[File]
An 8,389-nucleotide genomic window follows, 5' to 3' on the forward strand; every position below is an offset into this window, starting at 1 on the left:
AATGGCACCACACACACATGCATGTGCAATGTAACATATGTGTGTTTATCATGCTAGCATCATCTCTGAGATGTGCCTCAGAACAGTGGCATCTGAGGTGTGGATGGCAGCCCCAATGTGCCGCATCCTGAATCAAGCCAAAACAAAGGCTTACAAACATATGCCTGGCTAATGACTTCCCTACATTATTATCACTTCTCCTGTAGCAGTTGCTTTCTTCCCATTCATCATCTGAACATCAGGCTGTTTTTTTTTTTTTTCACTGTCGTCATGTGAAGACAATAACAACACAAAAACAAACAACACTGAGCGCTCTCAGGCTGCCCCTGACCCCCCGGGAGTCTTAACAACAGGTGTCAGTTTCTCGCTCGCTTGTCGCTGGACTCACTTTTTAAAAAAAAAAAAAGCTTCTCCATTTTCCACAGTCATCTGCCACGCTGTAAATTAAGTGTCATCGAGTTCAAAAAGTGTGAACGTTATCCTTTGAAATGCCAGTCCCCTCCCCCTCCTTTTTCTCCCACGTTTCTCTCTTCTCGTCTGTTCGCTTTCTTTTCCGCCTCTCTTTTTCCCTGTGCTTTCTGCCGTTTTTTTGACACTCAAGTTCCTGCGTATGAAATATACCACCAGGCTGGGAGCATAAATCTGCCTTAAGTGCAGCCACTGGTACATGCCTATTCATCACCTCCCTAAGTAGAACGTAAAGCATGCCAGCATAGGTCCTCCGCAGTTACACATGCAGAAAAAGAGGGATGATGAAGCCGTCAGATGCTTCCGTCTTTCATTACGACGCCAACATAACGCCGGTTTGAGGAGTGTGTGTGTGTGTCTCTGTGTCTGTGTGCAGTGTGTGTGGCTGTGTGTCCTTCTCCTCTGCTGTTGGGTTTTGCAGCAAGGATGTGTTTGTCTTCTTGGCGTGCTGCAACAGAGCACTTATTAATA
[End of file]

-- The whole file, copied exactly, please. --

An 8,389-nucleotide genomic window follows, 5' to 3' on the forward strand; every position below is an offset into this window, starting at 1 on the left:
AATGGCACCACACACACATGCATGTGCAATGTAACATATGTGTGTTTATCATGCTAGCATCATCTCTGAGATGTGCCTCAGAACAGTGGCATCTGAGGTGTGGATGGCAGCCCCAATGTGCCGCATCCTGAATCAAGCCAAAACAAAGGCTTACAAACATATGCCTGGCTAATGACTTCCCTACATTATTATCACTTCTCCTGTAGCAGTTGCTTTCTTCCCATTCATCATCTGAACATCAGGCTGTTTTTTTTTTTTTTCACTGTCGTCATGTGAAGACAATAACAACACAAAAACAAACAACACTGAGCGCTCTCAGGCTGCCCCTGACCCCCCGGGAGTCTTAACAACAGGTGTCAGTTTCTCGCTCGCTTGTCGCTGGACTCACTTTTTAAAAAAAAAAAAAGCTTCTCCATTTTCCACAGTCATCTGCCACGCTGTAAATTAAGTGTCATCGAGTTCAAAAAGTGTGAACGTTATCCTTTGAAATGCCAGTCCCCTCCCCCTCCTTTTTCTCCCACGTTTCTCTCTTCTCGTCTGTTCGCTTTCTTTTCCGCCTCTCTTTTTCCCTGTGCTTTCTGCCGTTTTTTTGACACTCAAGTTCCTGCGTATGAAATATACCACCAGGCTGGGAGCATAAATCTGCCTTAAGTGCAGCCACTGGTACATGCCTATTCATCACCTCCCTAAGTAGAACGTAAAGCATGCCAGCATAGGTCCTCCGCAGTTACACATGCAGAAAAAGAGGGATGATGAAGCCGTCAGATGCTTCCGTCTTTCATTACGACGCCAACATAACGCCGGTTTGAGGAGTGTGTGTGTGTGTCTCTGTGTCTGTGTGCAGTGTGTGTGGCTGTGTGTCCTTCTCCTCTGCTGTTGGGTTTTGCAGCAAGGATGTGTTTGTCTTCTTGGCGTGCTGCAACAGAGCACTTATTAATA